Sex and Gender

sophia_raziq
Mind Map by sophia_raziq, updated more than 1 year ago
sophia_raziq
Created by sophia_raziq almost 6 years ago
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Key Concepts Core Theory: Biologyical Approach An Alternative Theory: The Psycodynamic Approach Core Study: Diamond and Sigmundon (1997) Real Life Application
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Sex and Gender
1 Key concepts
1.1 A persons sex is obvious through certain characteristics present from birth and as they grow up
1.1.1 e.g. Penis and facial hair
1.1.2 e.g. Vagina and breasts
1.2 Key words
1.2.1 Sex- A biological term that tells us whether an individual is Male or female
1.2.2 Gender- A pycological term that tells us whether an individual is mascualine, feminine or androgynous
1.2.2.1 Masculinity- gender term associated with male traits/roles
1.2.2.1.1 e.g. being aggressive
1.2.2.1.2 e.g. going out to work
1.2.2.1.3 e.g. playing football
1.2.2.2 Femininity- gender term associated with female traits/roles
1.2.2.2.1 e.g. being sensitive
1.2.2.2.2 e.g. staying at home to look after children
1.2.2.2.3 e.g. Playing with dolls
1.2.2.3 Androgyny- A type of gender where an individual shows high levels of both masculine and feminine traits/ roles
1.3 Behaviour, sex and gender
1.3.1 Gender roles can change within their lifetime
1.3.1.1 For example, a girl can be a tom boy when they're younger but grow up to be a very feminine woman
2 Core theory: Biological approach
2.1 Key words
2.1.1 Chromosome- a part of cell that contains genetic info
2.1.1.1 e.g. Females- XX
2.1.1.2 e.g. Male-XY
2.1.1.3 e.g. Atypical- XXY
2.1.2 Hormone- a chemical produced by the body which affects the cells and organs
2.1.2.1 e.g. Males produce testosterone which affects brain and behaviour to make them more aggressive and mathmatical
2.1.2.2 e.g. Females produce oestrogen which affects brain and behaviour to make them more sensitive and verbal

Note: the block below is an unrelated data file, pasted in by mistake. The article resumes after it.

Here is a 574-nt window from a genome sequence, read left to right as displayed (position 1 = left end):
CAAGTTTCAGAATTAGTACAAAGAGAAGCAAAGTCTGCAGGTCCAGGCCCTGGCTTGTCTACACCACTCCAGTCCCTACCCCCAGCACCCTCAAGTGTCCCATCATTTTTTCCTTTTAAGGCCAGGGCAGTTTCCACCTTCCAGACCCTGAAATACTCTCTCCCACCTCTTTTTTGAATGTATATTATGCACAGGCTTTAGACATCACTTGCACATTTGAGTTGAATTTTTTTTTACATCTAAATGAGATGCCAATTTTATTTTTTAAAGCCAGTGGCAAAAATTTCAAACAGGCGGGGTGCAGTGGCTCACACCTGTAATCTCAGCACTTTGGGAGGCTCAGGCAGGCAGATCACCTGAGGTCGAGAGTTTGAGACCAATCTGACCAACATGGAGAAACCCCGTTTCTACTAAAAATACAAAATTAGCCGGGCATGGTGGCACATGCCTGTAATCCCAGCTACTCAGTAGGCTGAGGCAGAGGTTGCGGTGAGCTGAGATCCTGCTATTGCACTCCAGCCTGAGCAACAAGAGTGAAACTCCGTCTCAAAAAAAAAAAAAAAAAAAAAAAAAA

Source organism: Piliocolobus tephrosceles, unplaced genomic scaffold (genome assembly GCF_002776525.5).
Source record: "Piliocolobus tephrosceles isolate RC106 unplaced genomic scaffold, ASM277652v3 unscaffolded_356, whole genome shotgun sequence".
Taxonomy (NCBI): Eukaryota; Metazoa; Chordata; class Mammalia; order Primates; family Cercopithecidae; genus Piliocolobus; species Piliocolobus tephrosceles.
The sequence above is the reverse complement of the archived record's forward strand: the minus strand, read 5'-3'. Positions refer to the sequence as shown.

2.1.3 Evolution-the process by which different kinds of living organism are believed to have developed from earlier forms during the history of the earth.
2.2 Believes that
2.2.1 an individuals gender is decided at conception
2.2.2 Intinctive
2.2.3 Chromosomes decide whether the peron will be masculine or feminine
2.2.4 Makes and Females have evolved with different levels of hormones which affect their psycological characteristics
2.2.5 Evolution can explain why males are more aggresive and competitive, and why females are more caring and sensitive
2.3 Limitations
2.3.1 Ignores the idea that gender maybe learnt- Other is other evidence thats shows what families and communities socialise males and females differently. Might be the reason why the two sexes end up with different gender roles. For example, boys are rewarded for being tough whereas girls are rewarded for being 'lady-like'. Similary, if a child behaves like the opposite sex they are often riddiculed or shunned
2.3.2 Why do the two sexes show such a range of behaviour if all the same sex are biologically similar- For example, two men will have the same chromosome pattern and similar testosterone levels, yet onecould be very masculine and the other very feminine.
3 The Alternative Theory: The Psychodynamic Approach
3.1 Key words
3.1.1 Oedipus Complex- When a boy unconsiously desire their mother but is afraid of castration from father
3.1.2 Electra Complex- Why a girl unconsiously desires their father but is afraid that their mother will find out and loose their mothers love
3.2 Gender is less to do with biology and nature but more to do with upbringing and parents
3.3 Freud believd that children develop in stages. Between the ages of three and six the child starts to develop a stong attachment to the opposite parent. However, this causes problems for the ame sex parent. This was the Oedipus and Electra Complex
3.3.1 In the Oedipus Complex a boy unconsiously desire their mother but is afraid of castration from father. So theyidentify with their fathers. This is when boys develop a masculine gender identitiy.
3.3.2 In the Electra Complex, girls desire their fathers because of penis envy. This is where they desire their fathers penis. They blame their Mothers as they beieve they have been castrated already. When they realise they can never grow a penis, they desire a baby insteadpe as an subsitute. When they reach this point they realise they are in the same position as their mother. They then identify with their mother. This is when girls develop a feminine gender identity..
3.4 If a parent is not around or is a weak model then a childs identity doesn't develop properly